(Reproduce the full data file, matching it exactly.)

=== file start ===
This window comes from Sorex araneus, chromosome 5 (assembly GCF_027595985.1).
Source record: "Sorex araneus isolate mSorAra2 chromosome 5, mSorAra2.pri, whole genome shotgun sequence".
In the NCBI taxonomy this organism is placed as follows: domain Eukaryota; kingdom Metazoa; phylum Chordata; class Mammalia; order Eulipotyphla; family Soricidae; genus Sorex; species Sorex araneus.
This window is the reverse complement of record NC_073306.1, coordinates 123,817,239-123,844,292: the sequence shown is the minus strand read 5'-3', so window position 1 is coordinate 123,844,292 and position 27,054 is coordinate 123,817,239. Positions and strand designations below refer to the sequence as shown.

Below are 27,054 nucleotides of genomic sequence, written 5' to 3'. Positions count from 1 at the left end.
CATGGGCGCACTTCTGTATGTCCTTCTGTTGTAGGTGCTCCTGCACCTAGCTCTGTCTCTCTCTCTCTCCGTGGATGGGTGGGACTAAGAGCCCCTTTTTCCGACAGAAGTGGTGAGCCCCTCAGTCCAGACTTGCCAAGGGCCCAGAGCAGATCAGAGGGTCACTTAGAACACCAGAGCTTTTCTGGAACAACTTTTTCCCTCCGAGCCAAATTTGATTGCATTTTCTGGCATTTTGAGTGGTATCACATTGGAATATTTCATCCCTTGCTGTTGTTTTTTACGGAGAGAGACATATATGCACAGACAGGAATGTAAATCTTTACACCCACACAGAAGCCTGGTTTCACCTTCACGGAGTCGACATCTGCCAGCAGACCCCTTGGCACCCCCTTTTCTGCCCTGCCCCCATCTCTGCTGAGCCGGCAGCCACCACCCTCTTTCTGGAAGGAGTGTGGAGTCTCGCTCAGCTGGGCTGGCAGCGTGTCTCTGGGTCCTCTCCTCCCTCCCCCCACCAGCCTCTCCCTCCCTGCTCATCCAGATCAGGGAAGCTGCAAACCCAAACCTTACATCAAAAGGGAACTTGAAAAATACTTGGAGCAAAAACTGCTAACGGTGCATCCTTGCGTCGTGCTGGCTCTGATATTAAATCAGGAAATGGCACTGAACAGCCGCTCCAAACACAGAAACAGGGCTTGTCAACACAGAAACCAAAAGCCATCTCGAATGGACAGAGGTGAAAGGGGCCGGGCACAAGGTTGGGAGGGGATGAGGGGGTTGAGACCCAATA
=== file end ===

This window comes from Sorex araneus, chromosome 5 (assembly GCF_027595985.1).
Source record: "Sorex araneus isolate mSorAra2 chromosome 5, mSorAra2.pri, whole genome shotgun sequence".
In the NCBI taxonomy this organism is placed as follows: domain Eukaryota; kingdom Metazoa; phylum Chordata; class Mammalia; order Eulipotyphla; family Soricidae; genus Sorex; species Sorex araneus.
This window is the reverse complement of record NC_073306.1, coordinates 123,817,239-123,844,292: the sequence shown is the minus strand read 5'-3', so window position 1 is coordinate 123,844,292 and position 27,054 is coordinate 123,817,239. Positions and strand designations below refer to the sequence as shown.

Below are 27,054 nucleotides of genomic sequence, written 5' to 3'. Positions count from 1 at the left end.
CATGGGCGCACTTCTGTATGTCCTTCTGTTGTAGGTGCTCCTGCACCTAGCTCTGTCTCTCTCTCTCTCCGTGGATGGGTGGGACTAAGAGCCCCTTTTTCCGACAGAAGTGGTGAGCCCCTCAGTCCAGACTTGCCAAGGGCCCAGAGCAGATCAGAGGGTCACTTAGAACACCAGAGCTTTTCTGGAACAACTTTTTCCCTCCGAGCCAAATTTGATTGCATTTTCTGGCATTTTGAGTGGTATCACATTGGAATATTTCATCCCTTGCTGTTGTTTTTTACGGAGAGAGACATATATGCACAGACAGGAATGTAAATCTTTACACCCACACAGAAGCCTGGTTTCACCTTCACGGAGTCGACATCTGCCAGCAGACCCCTTGGCACCCCCTTTTCTGCCCTGCCCCCATCTCTGCTGAGCCGGCAGCCACCACCCTCTTTCTGGAAGGAGTGTGGAGTCTCGCTCAGCTGGGCTGGCAGCGTGTCTCTGGGTCCTCTCCTCCCTCCCCCCACCAGCCTCTCCCTCCCTGCTCATCCAGATCAGGGAAGCTGCAAACCCAAACCTTACATCAAAAGGGAACTTGAAAAATACTTGGAGCAAAAACTGCTAACGGTGCATCCTTGCGTCGTGCTGGCTCTGATATTAAATCAGGAAATGGCACTGAACAGCCGCTCCAAACACAGAAACAGGGCTTGTCAACACAGAAACCAAAAGCCATCTCGAATGGACAGAGGTGAAAGGGGCCGGGCACAAGGTTGGGAGGGGATGAGGGGGTTGAGACCCAATA